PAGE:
The table-talk of John Selden, with a biogr. preface and notes by S.W. Singer

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Page 49 - Equity is a roguish thing ; for law we have a measure, know what to trust to ; equity is according to the conscience of him that is Chancellor, and as that is larger or narrower, so is equity. 'Tis all one as if they should make the standard for the measure we call a foot...
Page 170 - And when he had thus spoken, one of the officers which stood by struck Jesus with the palm of his hand, saying, Answerest thou the high priest so ? 23 Jesus answered him, If I have spoken evil, bear witness of the evil : but if well, why smitest thou me?
Page 104 - The oracles are dumb ; No voice or hideous hum Runs through the arched roof in words deceiving ; Apollo from his shrine Can no more divine, With hollow shriek the steep of Delphos leaving ; No nightly trance, or breathed spell, Inspires the pale-eyed priest from the prophetic cell.
Page 106 - It is a vain thing to talk of an heretic ; for a man for his heart can think no otherwise than he does think. In the primitive times, there were many opinions, nothing scarce but some or other held : one of these opinions being embraced by some prince, and received into his kingdom, the rest were condemned as heresies ; and his religion, which was but one of the several opinions, first is said to be orthodox, and so have continued ever since the apostles.
Page xliii - ... all opinions, yea errors, known, read and collated, are of main service and assistance toward the speedy attainment of what is truest.
Page 56 - IT was an unhappy division that has been made between faith and works, though in my intellect I may divide them: just as in the candle, I know there is both light and heat. But yet put out the candle, and they are both gone, one remains not without the other : so it is betwixt faith and works...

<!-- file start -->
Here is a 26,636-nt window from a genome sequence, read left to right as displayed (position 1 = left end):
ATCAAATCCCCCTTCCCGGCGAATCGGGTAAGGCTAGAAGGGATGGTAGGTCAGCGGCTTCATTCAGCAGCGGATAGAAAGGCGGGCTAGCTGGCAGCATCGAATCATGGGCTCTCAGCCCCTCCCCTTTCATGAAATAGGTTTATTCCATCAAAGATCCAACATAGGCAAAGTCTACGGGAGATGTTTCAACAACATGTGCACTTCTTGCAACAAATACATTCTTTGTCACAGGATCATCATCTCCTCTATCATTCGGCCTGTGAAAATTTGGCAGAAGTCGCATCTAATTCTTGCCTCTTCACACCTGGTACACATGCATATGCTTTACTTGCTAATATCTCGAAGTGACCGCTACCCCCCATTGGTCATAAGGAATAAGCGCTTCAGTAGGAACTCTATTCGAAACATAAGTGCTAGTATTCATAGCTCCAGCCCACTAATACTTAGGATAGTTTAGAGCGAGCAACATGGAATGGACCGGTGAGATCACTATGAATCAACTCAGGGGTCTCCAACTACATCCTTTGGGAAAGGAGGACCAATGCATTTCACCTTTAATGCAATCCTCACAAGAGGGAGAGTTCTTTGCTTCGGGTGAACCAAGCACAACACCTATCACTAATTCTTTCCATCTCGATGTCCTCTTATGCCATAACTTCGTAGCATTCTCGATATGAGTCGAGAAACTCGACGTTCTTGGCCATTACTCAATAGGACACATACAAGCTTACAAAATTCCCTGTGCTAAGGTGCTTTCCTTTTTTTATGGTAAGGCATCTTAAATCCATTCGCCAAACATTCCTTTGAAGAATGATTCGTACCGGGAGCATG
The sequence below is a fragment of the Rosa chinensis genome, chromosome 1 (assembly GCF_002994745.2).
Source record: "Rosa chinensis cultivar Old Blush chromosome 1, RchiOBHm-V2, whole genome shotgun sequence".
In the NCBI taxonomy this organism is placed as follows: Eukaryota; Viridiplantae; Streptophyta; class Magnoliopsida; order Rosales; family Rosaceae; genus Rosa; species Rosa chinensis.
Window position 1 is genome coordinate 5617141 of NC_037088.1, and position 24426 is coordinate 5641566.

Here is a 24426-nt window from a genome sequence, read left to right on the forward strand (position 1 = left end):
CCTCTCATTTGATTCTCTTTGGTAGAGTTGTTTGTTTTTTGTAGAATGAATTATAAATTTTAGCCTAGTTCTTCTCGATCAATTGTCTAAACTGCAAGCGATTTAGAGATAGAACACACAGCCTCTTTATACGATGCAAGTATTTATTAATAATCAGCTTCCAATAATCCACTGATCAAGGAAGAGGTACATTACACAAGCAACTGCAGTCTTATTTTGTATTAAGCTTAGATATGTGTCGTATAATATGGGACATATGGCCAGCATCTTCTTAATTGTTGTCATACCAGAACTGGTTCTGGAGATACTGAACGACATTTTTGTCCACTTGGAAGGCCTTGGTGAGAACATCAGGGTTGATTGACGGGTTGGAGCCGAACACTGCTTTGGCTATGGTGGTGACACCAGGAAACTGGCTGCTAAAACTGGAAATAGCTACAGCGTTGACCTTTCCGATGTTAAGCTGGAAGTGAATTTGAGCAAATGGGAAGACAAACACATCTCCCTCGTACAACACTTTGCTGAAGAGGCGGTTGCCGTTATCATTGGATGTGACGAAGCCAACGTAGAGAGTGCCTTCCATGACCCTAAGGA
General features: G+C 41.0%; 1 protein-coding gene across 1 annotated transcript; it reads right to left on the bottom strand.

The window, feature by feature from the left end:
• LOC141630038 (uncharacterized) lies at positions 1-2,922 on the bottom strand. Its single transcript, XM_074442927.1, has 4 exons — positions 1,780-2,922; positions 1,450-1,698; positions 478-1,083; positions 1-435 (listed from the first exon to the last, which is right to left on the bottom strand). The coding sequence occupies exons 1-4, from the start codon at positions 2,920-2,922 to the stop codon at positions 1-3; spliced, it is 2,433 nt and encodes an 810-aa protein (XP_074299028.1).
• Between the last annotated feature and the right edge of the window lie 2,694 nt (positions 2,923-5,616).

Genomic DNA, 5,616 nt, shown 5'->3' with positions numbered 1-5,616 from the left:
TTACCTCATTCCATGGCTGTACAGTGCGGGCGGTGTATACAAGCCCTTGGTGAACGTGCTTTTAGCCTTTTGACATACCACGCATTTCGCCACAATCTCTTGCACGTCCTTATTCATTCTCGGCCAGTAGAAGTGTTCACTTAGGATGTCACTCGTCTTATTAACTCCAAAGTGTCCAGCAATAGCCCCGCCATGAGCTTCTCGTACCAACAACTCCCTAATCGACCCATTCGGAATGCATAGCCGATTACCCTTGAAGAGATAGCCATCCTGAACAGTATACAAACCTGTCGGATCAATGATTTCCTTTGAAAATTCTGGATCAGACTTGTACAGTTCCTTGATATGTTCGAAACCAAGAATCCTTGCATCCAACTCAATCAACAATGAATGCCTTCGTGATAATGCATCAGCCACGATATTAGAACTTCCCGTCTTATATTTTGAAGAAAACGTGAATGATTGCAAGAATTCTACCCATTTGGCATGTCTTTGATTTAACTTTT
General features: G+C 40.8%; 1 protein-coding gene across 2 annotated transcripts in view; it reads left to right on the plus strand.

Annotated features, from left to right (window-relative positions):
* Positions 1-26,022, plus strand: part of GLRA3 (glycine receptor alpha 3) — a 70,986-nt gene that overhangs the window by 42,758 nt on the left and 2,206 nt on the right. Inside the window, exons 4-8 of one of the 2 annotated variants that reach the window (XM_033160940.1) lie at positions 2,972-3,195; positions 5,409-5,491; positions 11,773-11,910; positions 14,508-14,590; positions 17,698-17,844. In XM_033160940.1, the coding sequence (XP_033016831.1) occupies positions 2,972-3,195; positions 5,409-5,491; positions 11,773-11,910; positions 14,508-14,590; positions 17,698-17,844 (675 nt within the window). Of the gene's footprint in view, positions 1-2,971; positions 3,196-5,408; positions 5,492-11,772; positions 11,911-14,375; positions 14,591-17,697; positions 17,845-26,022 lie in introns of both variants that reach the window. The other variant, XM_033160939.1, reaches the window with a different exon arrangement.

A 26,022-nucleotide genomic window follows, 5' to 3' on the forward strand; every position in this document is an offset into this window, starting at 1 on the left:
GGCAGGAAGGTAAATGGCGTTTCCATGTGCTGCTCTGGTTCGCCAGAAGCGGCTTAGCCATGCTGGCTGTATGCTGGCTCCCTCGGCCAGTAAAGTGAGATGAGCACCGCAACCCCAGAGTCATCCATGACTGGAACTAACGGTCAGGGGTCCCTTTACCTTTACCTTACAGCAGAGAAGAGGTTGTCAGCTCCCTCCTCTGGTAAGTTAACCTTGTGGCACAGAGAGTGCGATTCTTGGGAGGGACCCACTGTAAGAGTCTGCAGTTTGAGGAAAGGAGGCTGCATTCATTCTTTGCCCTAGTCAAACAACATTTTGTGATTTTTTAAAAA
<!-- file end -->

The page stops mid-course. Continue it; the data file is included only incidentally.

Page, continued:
Page xliii - Peter, kill and eat, leaving the choice to each man's discretion. Wholesome meats, to a vitiated stomach, differ little or nothing .from unwholesome; and best books to a naughty mind are not unappliable to occasions of evil. Bad meats will scarce breed good nourishment in the healthiest concoction; but herein the difference is of bad books, that they to a discreet and judicious reader serve in many respects to discover, to confute, to forewarn, and to illustrate.
Page 183 - CARDS.— Facts and Speculations on the History of Playing Cards in •*• Europe. By WA CHATTO, author of the " History of Wood Engraving," with Illustrations by J. JACKSON.
Page 138 - THE Proverbs of several Nations were much studied by Bishop Andrews, and the reason he gave was, Because by them he knew the minds of several Nations, which is a brave thing ; as we count him a wise man, that knows the minds and insides of men, which is done by knowing what is habitual to them.
Page 50 - He that speaks ill of another, commonly before he is aware, makes himself such a one as he speaks against: for if he had civility or breeding, he •would forbear such kind of language. 2. A gallant man is above ill words : An example we have in the old lord of Salisbury, who was a great wise man. Stone had called some lord about court, fool; the lord complains, and has Stone whipped ; Stone cries, " I might have called my lord of Salisbury fool often enough, before he would have had me whipped.

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